Hopes of a Chastened Capitalist
When I was in journalism school many years ago, a professor remarked that business reporters often go through three phases of maturation. At the start, the callous young reporter assumes that all business executives are rich crooks who need to be exposed. As the reporter enters the second phase, he gains access to top executives and discovers that they are much more open, hard-working and smart than they had seemed. In the final phase, the fully-seasoned journalist breaks through to the highest level of awareness: it turns out, there really are a lot of crooks out there.
That’s the feeling I have now. In more than 20 years as a business and economics reporter for The New York Times, I liked nothing more than a good business scandal. But I also considered myself a fan of free markets, opencompetitionand minimal government regulation. I like the dynamism of the marketplace -- the constant turbulence, the risk-taking and the periodic drama of little-known start-ups toppling Goliaths. Microsoft over IBM in personal computers. Google over Microsoft in web-based services. Those things happen, and the public has generally benefitted.
But the wanton recklessness on Wall Street that nearly wrecked the economy has exposed the limits of laissez faire thinking. It’s clear that banks and Wall Street firms played central roles in the catastrophe. There really were a lot of crooks out there. The free market did not self-correct; it essentially self-destructed. Rational self-interest did not save the day. What saved the day, if indeed it’s been saved, was massive government intervention.
In joining Capital Gains and Games, I want to track these issues as Washington tries to overhaul economic policy and financial regulation.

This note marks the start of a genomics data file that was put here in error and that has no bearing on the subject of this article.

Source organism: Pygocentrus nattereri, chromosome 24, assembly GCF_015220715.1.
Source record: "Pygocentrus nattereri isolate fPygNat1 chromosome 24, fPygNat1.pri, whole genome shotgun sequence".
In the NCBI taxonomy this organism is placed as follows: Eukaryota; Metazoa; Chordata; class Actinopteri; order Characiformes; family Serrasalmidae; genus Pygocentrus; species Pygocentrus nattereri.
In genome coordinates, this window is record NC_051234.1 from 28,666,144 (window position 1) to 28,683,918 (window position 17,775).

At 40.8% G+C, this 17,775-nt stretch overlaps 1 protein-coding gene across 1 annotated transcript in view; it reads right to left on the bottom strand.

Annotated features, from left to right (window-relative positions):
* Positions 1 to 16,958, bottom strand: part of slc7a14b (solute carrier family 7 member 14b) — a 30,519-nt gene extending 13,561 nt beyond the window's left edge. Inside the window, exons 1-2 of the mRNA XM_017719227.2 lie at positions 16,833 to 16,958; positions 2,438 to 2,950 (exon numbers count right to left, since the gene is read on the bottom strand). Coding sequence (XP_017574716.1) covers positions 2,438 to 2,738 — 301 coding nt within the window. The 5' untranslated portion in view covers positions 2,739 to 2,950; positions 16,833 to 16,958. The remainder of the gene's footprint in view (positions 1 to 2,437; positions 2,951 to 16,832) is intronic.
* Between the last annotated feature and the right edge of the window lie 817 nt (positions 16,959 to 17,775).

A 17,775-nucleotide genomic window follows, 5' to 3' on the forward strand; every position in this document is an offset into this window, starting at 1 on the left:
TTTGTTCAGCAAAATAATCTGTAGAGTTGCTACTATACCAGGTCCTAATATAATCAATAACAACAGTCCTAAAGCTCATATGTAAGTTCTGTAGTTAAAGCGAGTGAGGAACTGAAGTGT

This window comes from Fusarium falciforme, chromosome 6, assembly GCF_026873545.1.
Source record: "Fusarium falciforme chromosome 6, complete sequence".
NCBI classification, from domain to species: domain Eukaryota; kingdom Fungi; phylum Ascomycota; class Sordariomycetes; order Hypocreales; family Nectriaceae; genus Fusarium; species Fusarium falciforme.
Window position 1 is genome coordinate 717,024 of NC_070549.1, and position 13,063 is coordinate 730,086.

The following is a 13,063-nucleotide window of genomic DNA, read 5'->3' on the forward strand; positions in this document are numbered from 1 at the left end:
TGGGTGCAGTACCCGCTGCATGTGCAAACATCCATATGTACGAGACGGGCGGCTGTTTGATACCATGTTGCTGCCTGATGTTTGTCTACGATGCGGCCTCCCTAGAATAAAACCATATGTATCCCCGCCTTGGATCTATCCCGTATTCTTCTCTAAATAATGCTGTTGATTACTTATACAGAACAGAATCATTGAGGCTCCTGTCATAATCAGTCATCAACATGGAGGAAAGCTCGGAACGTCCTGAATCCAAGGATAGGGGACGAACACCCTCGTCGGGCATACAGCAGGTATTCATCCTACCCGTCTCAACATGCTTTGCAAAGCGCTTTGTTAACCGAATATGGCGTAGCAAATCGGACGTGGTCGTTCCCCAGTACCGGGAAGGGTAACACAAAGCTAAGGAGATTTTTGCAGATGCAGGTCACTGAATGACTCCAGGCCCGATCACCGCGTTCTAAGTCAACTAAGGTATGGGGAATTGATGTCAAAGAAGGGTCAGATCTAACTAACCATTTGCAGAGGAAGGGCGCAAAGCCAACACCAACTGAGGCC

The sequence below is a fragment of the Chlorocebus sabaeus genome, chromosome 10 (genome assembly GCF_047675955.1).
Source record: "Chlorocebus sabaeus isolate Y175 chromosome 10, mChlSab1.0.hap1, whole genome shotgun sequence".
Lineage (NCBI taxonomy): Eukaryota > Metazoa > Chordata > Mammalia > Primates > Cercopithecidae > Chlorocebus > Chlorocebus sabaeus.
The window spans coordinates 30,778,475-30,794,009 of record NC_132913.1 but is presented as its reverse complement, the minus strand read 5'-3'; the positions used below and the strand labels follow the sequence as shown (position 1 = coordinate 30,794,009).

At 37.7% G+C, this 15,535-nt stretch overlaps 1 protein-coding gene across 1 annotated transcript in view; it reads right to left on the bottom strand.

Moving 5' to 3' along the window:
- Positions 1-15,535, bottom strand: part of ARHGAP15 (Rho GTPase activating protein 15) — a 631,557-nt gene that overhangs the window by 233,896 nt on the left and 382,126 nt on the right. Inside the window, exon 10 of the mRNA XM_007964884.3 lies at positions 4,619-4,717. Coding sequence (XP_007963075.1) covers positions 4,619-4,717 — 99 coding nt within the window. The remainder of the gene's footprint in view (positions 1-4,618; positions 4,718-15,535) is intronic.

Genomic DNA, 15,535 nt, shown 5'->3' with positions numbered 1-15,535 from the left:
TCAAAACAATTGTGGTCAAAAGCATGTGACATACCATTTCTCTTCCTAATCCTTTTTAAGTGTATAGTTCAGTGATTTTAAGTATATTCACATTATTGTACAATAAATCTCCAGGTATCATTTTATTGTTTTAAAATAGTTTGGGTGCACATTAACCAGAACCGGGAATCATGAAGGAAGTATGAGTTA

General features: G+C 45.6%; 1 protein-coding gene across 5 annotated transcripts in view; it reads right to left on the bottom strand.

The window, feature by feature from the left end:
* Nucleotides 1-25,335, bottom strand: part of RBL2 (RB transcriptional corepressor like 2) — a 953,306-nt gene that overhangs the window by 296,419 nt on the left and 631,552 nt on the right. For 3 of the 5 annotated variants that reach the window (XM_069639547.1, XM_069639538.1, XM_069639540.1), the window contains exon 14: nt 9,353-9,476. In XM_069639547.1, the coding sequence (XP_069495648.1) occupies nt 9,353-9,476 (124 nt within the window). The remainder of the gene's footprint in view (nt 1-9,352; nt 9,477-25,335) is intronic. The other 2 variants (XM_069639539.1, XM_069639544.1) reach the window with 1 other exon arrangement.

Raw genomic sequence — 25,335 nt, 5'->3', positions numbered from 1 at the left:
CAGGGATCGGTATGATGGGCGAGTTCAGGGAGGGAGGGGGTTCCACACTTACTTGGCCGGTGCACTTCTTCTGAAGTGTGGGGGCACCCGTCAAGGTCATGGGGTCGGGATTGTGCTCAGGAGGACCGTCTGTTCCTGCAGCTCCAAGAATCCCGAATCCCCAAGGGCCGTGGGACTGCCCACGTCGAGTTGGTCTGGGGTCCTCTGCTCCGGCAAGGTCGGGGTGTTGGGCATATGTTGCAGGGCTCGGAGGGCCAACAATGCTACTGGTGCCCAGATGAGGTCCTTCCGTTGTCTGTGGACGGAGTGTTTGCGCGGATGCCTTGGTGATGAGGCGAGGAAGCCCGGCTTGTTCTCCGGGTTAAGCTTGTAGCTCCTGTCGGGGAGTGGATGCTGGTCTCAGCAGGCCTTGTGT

Mainstream economists are still trying to get their heads around how this could have happened. Joseph Stiglitz, the Nobel prize winning economist and former top advisor to President Clinton, posed the challenge in an opening speech on Saturday to the American Economics Association.
Put simply, Stiglitz declared that the long-standing principles of mainstream economics didn’t hold up: participants – homeowners and probably financial executives -- did NOT act in their rational self-interest; markets were NOT efficient and self-correcting; private rewards did NOT correspond to social returns. Stiglitz has criticized mainstream economic thinking for years, and he was on the outs with much of his profession as a result. Now the profession is in the midst of a lot of soul-searching, but there aren’t any quick ways to strike a new balance between competition and innovation versus stability, prudence and consumer protection.
On a less cosmic level, I will be following the grueling battle over reforming the financial regulatory system. Banks and financial institutions have already had considerable success in diluting the bill assembled by Barney Frank, chairman of the House Financial Services Committee. The requirements to trade financial derivatives through regulated clearinghouses are a shadow of what Frank originally proposed. Another industry victory: the new Consumer Financial Protection Agency will be able to override states that want to regulate credit and lending practices more strictly than the federal government. In the run-up to the mortgage meltdown, federal bank regulators and the big banks relentlessly fought states like North Carolina and New York that wanted to clamp down harder on subprime lenders.
There is one encouraging development: analmost adhoc political action group called Americans for Financial Reform,backed by about200 community groups, consumer groups, labor unions, the AARP and even some businesses. Yes, many of the groups are liberal or left-of-center. But some of them – the Center for Responsible Lending, the Center for Economic Policy and Research—provided the best and earliest warnings about the housing bubble and reckless mortgage lending. More importantly, the group’s key people include experts on the nitty-gritty details of issues like reining in systemic risk and supervising financial derivatives. You may or may not agree with their views on all those issues. But it ought to be comforting that there is at least one group pushing and lobbying on financial regulation that does not represent the industry.